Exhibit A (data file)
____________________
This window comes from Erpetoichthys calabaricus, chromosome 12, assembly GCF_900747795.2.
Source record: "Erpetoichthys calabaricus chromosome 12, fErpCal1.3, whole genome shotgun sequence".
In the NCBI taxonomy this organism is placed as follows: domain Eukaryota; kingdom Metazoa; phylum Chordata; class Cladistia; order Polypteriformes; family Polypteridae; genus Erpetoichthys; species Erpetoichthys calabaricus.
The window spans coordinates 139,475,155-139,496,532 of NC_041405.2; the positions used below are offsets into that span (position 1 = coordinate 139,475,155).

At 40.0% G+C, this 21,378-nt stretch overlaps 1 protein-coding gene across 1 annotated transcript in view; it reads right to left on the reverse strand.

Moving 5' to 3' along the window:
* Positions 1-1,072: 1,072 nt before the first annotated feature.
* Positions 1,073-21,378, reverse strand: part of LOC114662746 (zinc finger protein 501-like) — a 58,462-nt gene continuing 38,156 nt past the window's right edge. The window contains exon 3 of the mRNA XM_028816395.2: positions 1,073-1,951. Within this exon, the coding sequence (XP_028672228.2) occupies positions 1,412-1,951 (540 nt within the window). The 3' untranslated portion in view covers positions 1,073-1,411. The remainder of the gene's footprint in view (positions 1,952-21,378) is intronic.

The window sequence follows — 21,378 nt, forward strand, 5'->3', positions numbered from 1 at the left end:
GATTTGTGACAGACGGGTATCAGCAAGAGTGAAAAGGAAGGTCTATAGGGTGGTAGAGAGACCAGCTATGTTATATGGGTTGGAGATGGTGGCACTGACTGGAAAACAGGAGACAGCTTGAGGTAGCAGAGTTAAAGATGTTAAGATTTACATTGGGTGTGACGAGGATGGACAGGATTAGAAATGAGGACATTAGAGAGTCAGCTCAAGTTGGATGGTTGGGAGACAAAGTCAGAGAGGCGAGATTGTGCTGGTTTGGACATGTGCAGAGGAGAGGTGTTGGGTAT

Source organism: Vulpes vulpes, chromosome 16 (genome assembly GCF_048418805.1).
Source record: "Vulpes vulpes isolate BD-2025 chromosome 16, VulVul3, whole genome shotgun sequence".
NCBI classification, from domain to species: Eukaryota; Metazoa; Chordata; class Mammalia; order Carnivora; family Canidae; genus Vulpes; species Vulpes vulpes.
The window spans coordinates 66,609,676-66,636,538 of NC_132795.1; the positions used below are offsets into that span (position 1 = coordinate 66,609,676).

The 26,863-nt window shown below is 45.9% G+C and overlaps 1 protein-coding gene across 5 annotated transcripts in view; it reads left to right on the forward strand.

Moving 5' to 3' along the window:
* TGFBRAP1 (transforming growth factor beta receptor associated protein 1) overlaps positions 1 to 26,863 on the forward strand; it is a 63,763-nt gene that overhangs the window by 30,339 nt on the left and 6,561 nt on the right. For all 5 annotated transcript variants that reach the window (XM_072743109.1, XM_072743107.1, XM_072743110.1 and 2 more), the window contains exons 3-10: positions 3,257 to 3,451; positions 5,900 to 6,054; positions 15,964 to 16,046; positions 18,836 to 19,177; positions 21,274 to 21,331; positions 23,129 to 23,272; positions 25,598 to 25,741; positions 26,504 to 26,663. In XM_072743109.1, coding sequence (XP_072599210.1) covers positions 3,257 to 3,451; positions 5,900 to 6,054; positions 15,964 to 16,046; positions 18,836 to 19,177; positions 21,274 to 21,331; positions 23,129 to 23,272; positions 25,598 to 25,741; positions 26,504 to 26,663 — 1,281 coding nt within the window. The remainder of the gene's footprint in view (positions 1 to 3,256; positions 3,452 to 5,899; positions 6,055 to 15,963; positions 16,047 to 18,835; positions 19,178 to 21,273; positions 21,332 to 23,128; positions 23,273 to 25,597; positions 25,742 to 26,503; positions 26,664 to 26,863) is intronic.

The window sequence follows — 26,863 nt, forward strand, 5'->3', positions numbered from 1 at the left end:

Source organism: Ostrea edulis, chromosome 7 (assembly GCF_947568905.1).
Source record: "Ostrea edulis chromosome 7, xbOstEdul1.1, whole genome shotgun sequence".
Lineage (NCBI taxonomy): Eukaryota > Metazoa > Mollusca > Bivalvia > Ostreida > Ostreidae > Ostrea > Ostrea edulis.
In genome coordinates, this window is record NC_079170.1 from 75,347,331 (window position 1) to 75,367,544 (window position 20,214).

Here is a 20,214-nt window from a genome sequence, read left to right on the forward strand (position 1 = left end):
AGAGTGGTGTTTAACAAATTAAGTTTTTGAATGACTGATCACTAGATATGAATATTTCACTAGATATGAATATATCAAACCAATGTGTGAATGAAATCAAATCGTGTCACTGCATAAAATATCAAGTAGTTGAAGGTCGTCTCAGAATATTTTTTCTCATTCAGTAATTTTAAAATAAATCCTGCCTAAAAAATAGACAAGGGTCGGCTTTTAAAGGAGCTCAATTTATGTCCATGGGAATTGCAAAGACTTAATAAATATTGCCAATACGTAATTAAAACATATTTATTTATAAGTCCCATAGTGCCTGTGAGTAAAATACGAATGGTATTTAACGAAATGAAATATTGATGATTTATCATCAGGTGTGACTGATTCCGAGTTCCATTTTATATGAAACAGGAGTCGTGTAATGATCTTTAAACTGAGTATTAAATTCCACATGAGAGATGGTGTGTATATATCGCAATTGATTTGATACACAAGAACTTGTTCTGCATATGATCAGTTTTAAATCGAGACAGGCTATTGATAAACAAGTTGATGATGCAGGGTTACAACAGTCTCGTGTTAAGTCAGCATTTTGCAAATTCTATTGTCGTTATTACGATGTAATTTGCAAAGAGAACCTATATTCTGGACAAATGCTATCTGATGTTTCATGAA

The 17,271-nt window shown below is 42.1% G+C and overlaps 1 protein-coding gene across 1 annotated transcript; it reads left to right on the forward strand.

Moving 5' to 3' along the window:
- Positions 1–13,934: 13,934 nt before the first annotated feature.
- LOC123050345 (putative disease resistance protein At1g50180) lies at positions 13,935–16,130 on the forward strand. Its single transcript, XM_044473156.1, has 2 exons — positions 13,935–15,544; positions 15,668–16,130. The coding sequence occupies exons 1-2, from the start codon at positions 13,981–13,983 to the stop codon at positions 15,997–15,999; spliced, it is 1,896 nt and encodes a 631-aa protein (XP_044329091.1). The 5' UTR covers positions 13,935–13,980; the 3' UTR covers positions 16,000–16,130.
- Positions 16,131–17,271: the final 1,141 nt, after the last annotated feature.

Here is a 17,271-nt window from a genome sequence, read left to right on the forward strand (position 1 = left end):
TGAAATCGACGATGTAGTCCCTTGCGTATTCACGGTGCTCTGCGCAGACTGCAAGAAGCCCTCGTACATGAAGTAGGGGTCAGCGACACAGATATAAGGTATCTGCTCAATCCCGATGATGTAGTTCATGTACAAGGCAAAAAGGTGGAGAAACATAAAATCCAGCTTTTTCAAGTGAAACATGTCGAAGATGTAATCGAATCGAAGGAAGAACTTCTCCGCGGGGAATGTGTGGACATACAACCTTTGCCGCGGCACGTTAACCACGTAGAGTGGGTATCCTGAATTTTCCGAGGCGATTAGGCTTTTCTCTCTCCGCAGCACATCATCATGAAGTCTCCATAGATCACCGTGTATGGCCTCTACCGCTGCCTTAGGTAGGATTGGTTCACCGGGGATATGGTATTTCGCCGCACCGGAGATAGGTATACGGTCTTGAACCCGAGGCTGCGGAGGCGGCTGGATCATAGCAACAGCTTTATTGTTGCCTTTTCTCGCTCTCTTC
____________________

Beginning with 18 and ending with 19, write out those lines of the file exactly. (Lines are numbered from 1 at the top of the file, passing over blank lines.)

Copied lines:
The window sequence follows — 26,863 nt, forward strand, 5'->3', positions numbered from 1 at the left end:

Source organism: Ostrea edulis, chromosome 7 (assembly GCF_947568905.1).